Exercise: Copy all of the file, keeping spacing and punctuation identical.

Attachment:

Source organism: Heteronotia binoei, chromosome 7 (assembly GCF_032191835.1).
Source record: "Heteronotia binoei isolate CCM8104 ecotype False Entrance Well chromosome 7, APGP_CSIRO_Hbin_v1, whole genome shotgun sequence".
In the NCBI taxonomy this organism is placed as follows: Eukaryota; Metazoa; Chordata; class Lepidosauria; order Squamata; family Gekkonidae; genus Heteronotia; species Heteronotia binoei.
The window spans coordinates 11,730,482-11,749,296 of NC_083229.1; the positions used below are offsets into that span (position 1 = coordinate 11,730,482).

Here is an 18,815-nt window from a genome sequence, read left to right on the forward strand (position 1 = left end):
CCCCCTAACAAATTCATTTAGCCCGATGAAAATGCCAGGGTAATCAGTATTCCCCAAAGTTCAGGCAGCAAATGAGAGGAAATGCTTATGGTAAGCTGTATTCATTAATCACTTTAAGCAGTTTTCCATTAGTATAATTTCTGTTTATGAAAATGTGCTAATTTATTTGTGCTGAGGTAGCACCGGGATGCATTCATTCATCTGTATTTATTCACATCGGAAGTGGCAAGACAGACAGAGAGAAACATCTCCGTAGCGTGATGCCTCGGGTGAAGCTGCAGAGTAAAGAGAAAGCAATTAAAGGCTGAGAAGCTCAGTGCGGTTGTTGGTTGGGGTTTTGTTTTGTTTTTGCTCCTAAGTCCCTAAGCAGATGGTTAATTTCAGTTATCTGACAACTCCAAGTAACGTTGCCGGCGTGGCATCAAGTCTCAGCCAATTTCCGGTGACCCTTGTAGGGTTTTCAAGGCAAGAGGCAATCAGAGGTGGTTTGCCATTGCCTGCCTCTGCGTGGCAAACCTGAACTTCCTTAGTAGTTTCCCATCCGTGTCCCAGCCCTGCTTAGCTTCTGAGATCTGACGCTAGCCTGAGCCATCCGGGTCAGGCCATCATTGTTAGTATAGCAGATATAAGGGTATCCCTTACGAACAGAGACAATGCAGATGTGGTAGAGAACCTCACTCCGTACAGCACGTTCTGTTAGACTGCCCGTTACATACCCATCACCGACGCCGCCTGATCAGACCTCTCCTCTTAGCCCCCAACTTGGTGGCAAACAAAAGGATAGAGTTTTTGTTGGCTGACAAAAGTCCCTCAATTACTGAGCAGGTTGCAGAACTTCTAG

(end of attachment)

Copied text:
Source organism: Heteronotia binoei, chromosome 7 (assembly GCF_032191835.1).
Source record: "Heteronotia binoei isolate CCM8104 ecotype False Entrance Well chromosome 7, APGP_CSIRO_Hbin_v1, whole genome shotgun sequence".
In the NCBI taxonomy this organism is placed as follows: Eukaryota; Metazoa; Chordata; class Lepidosauria; order Squamata; family Gekkonidae; genus Heteronotia; species Heteronotia binoei.
The window spans coordinates 11,730,482-11,749,296 of NC_083229.1; the positions used below are offsets into that span (position 1 = coordinate 11,730,482).

Here is an 18,815-nt window from a genome sequence, read left to right on the forward strand (position 1 = left end):
CCCCCTAACAAATTCATTTAGCCCGATGAAAATGCCAGGGTAATCAGTATTCCCCAAAGTTCAGGCAGCAAATGAGAGGAAATGCTTATGGTAAGCTGTATTCATTAATCACTTTAAGCAGTTTTCCATTAGTATAATTTCTGTTTATGAAAATGTGCTAATTTATTTGTGCTGAGGTAGCACCGGGATGCATTCATTCATCTGTATTTATTCACATCGGAAGTGGCAAGACAGACAGAGAGAAACATCTCCGTAGCGTGATGCCTCGGGTGAAGCTGCAGAGTAAAGAGAAAGCAATTAAAGGCTGAGAAGCTCAGTGCGGTTGTTGGTTGGGGTTTTGTTTTGTTTTTGCTCCTAAGTCCCTAAGCAGATGGTTAATTTCAGTTATCTGACAACTCCAAGTAACGTTGCCGGCGTGGCATCAAGTCTCAGCCAATTTCCGGTGACCCTTGTAGGGTTTTCAAGGCAAGAGGCAATCAGAGGTGGTTTGCCATTGCCTGCCTCTGCGTGGCAAACCTGAACTTCCTTAGTAGTTTCCCATCCGTGTCCCAGCCCTGCTTAGCTTCTGAGATCTGACGCTAGCCTGAGCCATCCGGGTCAGGCCATCATTGTTAGTATAGCAGATATAAGGGTATCCCTTACGAACAGAGACAATGCAGATGTGGTAGAGAACCTCACTCCGTACAGCACGTTCTGTTAGACTGCCCGTTACATACCCATCACCGACGCCGCCTGATCAGACCTCTCCTCTTAGCCCCCAACTTGGTGGCAAACAAAAGGATAGAGTTTTTGTTGGCTGACAAAAGTCCCTCAATTACTGAGCAGGTTGCAGAACTTCTAG